12Charging Spheres by Induction -Uncharged Spheres-+Electrons RepelledSeparation of Charge--++-Isolation of SpheresCharged by Induction
13Induction for a Single Sphere --+Uncharged SphereSeparation of Charge-+-+Electrons move to ground.Charged by Induction
14The Quantity of ChargeThe quantity of charge (q) can be defined in terms of the number of electrons, but the Coulomb (C) is a better unit for later work. A temporary definition might be as given below:The Coulomb: 1 C = 6.25 x 1018 electronsWhich means that the charge on a single electron is:1 electron: e- = -1.6 x C
15Units of ChargeThe coulomb (selected for use with electric currents) is actually a very large unit for static electricity. Thus, we often encounter a need to use the metric prefixes.1 mC = 1 x 10-6 C1 nC = 1 x 10-9 C1 pC = 1 x C
16Example 1. If 16 million electrons are removed from a neutral sphere, what is the charge on the sphere in coulombs?1 electron: e- = -1.6 x C+ +q = x CSince electrons are removed, the charge remaining on the sphere will be positive.Final charge on sphere:q = pC
17Coulomb’s LawThe force of attraction or repulsion between two point charges is directly proportional to the product of the two charges and inversely proportional to the square of the distance between them.Frqq’-+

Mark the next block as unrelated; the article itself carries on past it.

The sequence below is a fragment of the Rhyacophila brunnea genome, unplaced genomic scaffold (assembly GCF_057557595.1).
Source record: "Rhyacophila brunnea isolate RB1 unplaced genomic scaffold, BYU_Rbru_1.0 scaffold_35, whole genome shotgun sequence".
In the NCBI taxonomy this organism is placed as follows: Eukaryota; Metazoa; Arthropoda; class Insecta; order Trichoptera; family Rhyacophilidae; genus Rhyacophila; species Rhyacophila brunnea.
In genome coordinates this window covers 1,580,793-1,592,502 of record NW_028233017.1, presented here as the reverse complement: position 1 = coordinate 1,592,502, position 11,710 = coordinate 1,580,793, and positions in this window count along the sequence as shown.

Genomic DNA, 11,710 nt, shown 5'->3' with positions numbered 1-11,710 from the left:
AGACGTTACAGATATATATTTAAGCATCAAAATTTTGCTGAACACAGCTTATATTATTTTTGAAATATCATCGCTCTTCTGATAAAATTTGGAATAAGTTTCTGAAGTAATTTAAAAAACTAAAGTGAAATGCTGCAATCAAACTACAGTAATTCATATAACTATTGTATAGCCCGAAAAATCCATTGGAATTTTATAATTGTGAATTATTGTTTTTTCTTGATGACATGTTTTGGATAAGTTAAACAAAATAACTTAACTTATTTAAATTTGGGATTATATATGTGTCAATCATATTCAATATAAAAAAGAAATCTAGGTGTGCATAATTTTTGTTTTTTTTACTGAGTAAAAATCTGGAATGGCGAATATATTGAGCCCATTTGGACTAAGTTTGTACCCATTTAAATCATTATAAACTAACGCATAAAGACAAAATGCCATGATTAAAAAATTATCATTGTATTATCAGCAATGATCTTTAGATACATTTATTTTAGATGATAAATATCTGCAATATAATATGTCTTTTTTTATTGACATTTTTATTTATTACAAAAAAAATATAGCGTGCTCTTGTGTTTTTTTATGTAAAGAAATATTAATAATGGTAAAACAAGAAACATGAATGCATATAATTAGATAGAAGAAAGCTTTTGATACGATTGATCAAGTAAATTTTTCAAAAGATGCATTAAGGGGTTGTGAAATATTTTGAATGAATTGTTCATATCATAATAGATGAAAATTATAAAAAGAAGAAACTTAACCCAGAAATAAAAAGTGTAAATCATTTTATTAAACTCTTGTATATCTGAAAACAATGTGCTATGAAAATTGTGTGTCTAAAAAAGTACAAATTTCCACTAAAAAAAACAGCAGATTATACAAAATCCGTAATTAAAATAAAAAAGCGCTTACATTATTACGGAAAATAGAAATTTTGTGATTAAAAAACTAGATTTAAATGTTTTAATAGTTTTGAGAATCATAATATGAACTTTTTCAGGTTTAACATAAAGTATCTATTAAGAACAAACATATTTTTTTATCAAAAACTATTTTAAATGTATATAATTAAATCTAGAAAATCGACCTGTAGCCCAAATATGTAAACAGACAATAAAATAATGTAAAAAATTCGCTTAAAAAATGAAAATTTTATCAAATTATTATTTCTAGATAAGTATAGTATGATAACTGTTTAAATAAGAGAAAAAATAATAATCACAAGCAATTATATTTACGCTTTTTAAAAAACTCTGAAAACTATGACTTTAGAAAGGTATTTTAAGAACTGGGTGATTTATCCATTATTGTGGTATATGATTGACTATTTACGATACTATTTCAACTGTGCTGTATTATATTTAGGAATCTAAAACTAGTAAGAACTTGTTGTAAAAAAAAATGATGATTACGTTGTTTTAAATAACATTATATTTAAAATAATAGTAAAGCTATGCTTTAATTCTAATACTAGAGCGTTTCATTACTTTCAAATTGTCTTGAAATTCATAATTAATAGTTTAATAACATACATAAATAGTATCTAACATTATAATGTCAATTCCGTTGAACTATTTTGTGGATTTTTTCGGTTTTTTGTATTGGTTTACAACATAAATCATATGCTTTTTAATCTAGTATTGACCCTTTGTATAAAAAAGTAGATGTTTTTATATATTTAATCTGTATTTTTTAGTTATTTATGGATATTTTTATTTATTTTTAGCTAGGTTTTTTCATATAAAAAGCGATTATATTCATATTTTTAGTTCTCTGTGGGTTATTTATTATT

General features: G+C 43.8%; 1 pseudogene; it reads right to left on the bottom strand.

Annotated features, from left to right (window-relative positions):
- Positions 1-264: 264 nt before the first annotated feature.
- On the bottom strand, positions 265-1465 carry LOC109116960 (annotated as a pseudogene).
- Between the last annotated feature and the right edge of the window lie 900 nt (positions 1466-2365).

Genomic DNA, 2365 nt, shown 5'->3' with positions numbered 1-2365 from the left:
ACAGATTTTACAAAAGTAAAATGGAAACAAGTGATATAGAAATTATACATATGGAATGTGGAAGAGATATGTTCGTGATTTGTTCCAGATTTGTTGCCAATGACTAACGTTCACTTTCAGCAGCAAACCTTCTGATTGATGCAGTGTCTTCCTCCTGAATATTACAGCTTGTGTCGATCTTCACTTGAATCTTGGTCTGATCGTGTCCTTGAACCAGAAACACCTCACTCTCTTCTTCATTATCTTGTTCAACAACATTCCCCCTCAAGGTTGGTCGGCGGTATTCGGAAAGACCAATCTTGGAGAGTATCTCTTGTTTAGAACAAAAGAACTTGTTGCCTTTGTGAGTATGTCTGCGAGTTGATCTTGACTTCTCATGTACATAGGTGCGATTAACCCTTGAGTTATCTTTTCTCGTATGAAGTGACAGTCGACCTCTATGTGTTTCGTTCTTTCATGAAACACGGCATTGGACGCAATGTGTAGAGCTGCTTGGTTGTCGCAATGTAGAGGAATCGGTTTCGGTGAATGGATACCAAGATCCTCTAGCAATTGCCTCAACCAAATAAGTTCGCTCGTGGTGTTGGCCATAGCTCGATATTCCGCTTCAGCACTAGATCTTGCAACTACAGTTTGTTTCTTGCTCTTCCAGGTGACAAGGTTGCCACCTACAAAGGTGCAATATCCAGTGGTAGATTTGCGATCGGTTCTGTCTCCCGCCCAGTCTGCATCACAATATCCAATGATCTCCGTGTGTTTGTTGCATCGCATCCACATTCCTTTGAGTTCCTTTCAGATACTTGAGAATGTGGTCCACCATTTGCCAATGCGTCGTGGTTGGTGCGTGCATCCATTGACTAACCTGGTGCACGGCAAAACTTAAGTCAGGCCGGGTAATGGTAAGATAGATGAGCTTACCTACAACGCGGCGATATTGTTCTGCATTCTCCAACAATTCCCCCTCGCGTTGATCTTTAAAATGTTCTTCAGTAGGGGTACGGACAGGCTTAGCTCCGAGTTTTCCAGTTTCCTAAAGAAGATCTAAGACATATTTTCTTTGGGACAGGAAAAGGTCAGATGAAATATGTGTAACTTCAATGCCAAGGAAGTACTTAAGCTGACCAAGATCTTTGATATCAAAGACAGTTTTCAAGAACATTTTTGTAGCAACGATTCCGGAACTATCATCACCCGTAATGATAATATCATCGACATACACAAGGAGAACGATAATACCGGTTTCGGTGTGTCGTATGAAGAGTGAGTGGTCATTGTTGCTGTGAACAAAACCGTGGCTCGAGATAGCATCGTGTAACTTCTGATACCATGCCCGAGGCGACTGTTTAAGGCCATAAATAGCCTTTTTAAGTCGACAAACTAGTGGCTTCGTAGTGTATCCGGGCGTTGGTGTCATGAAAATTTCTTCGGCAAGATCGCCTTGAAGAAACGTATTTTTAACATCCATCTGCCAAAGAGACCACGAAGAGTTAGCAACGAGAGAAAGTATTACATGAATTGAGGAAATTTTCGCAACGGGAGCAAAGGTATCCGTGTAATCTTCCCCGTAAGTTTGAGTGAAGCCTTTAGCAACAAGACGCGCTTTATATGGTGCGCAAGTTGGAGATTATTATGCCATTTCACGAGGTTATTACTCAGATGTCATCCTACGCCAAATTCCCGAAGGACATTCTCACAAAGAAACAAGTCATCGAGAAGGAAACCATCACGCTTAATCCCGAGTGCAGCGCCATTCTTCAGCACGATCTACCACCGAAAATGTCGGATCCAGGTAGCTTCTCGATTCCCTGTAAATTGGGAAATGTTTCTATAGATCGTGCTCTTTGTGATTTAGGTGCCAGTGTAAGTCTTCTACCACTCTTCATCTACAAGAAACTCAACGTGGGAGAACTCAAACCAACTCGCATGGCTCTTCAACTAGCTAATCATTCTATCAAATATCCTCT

18Calculating Electric Force The proportionality constant k for Coulomb’s law depends on the choice of units for charge.When the charge q is in coulombs, the distance r is in meters and the force F is in newtons, we have:
19Example 2. A –5 mC charge is placed 2 mm from a +3 mC charge Example 2. A –5 mC charge is placed 2 mm from a +3 mC charge. Find the force between the two charges.+3 mC-5 mCFDraw and label givens on figure:-qq’+r2 mmF = 3.38 x 104 N; AttractionNote: Signs are used ONLY to determine force direction.
20Problem-Solving Strategies 1. Read, draw, and label a sketch showing all given information in appropriate SI units.2. Do not confuse sign of charge with sign of forces. Attraction/Repulsion determines the direction (or sign) of the force.3. Resultant force is found by considering force due to each charge independently. Review module on vectors, if necessary.4. For forces in equilibrium: SFx = 0 = SFy = 0.